A dry run is a critical step when planning to deliver a successful webcast. It ensures speakers are prepared and confident for the live day by giving them the opportunity to test their location, equipment, and become familiar with the webcasting software used to run the webcast.
Keep reading to learn seven tips to perfect the webcast dry run!
1. Practice. Practice. Practice.
Speakers should be able to give their presentations without having to look at each slide. Practicing multiple times allows the speaker to be able to make better eye contact with the camera (the audience) rather than the content and gives them the confidence to take and pose questions throughout the duration of the webcast.
2. Create “Seed Questions” for Q&A
Sometimes audience members can be slow or nervous to type in questions. Prepare 3-5 questions the speakers are comfortable answering in case they need to get the ball rolling. These questions may spark an idea in the audience and help them to ask their own questions.
3. Know What’s Expected of You
Understand what is needed for the live day. This includes knowing how long the session should be, how much time should be left for questions, the must include and avoid topics, what time to arrive on the live day, etc. Knowing well in advance what is expected from you will help you to prepare and have all the moving components in place when you practice and during the live day.
4. Know The Audience
Tailor the presentation to the audience and present at their level. If speakers are unsure of the audience’s knowledge level, prepare a polling question early on and prepare to adapt to their responses. Having a good idea of the audience will help you to deliver information that is more meaningful and will help everyone to get the most out of the webcast.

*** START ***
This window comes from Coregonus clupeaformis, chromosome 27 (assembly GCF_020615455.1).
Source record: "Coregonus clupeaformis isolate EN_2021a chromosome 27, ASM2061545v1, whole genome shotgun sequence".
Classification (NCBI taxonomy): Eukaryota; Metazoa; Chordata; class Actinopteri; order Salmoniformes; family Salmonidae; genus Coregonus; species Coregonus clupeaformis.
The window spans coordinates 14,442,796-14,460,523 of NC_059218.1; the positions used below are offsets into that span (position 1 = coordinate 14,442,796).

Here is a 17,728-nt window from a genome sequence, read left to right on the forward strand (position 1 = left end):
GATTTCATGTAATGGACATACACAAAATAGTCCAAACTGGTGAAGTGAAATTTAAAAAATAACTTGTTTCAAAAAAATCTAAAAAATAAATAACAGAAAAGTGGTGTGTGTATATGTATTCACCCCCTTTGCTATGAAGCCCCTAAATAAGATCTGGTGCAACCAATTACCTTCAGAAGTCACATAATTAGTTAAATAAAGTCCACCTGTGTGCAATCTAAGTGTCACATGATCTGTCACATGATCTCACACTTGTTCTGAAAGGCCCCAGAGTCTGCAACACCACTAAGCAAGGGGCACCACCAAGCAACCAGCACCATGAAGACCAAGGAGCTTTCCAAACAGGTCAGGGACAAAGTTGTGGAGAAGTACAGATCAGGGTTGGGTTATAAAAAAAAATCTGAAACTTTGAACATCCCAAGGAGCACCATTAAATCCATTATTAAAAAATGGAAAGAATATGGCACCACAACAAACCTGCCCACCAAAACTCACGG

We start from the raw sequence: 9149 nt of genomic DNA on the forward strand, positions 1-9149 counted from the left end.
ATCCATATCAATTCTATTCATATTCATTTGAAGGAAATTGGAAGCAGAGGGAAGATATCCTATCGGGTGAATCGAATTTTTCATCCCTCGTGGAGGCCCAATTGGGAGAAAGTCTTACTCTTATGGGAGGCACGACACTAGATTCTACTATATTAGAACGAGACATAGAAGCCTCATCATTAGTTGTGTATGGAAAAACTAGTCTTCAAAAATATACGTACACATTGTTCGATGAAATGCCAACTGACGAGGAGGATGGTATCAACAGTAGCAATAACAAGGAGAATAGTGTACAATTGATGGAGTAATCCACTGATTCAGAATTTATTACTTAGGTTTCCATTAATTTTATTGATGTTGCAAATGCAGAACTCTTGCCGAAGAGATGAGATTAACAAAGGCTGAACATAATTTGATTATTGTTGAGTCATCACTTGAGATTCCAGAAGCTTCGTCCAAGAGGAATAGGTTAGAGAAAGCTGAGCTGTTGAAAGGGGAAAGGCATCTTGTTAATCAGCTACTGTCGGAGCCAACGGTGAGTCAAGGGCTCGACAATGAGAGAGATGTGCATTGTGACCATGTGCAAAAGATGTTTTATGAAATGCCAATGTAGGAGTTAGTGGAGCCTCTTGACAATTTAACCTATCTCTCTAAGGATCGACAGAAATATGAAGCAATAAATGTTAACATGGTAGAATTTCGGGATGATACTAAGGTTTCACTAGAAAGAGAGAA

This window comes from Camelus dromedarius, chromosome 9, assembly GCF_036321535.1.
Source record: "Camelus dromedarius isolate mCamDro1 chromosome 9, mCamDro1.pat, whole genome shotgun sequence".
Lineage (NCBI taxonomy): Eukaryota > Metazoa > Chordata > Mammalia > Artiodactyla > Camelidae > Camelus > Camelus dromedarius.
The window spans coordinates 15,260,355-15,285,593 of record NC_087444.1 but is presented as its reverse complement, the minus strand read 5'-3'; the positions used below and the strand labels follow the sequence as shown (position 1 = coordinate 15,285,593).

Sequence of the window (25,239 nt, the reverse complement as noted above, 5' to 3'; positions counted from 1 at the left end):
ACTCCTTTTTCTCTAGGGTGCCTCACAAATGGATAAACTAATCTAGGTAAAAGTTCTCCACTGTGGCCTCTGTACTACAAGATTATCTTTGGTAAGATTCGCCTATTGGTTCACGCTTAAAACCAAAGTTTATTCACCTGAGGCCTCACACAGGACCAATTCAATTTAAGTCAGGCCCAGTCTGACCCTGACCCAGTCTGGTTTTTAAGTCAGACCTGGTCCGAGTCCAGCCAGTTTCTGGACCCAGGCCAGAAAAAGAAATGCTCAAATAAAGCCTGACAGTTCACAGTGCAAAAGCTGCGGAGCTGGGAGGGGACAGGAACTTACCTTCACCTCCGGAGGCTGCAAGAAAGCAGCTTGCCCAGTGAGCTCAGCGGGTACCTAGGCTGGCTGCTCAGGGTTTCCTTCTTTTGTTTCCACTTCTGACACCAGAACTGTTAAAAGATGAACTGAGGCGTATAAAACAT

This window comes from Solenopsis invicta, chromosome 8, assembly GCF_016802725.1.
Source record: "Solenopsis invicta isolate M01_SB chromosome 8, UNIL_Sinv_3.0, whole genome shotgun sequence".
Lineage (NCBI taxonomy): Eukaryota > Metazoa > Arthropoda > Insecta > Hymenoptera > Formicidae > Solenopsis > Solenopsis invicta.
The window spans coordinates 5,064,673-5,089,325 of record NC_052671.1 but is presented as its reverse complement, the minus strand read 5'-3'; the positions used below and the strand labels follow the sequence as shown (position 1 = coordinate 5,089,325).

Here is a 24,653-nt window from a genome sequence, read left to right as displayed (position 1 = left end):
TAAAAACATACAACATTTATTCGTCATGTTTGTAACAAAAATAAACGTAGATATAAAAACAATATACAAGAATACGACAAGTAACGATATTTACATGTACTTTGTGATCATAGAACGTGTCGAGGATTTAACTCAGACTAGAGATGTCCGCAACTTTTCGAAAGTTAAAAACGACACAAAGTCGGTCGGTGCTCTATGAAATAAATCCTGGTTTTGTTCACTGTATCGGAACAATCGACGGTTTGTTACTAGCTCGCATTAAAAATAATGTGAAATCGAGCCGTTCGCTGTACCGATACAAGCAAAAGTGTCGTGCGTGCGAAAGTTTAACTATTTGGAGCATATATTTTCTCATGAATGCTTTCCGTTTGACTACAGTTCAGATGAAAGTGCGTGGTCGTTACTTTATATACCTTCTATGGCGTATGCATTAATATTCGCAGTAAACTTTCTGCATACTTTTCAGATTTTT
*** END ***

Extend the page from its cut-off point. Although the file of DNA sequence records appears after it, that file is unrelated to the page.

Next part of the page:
5. Know The Plan
Understand the webcast technology, flow of the session, how to change slides, pass the microphone (if needed), answer questions and participate in the chat. Being familiar with the webcast platform will help you navigate within the environment more smoothly on the live day.
6. Practice Contingency Plans
Prepare backup plans in case of audio/video malfunction, loss of connection to the internet, or other scenarios that may arise while presenting. It’s important speakers understand what could happen and have a backup plan to keep the webcast on track. The last thing you’d want is to have attendees drop out of the presentation because of technical difficulties.
7. Use Same Location/Equipment
To ensure a proper test of delivery, the speaker should be in the same location, using the same equipment, on the same network that will be used for the live day. This aims to simulate a live presentation and get comfortable with your surroundings, the technology, and content.
When prepping for a webcast, the dry run should be set up as close to the live day as possible, incorporating the actual location, technology, and content.
Being properly prepared for a successful webcast requires a lot of pre-planning and practice. Following these seven tips will help you get ready for your dry run and, ultimately, your next live webcast.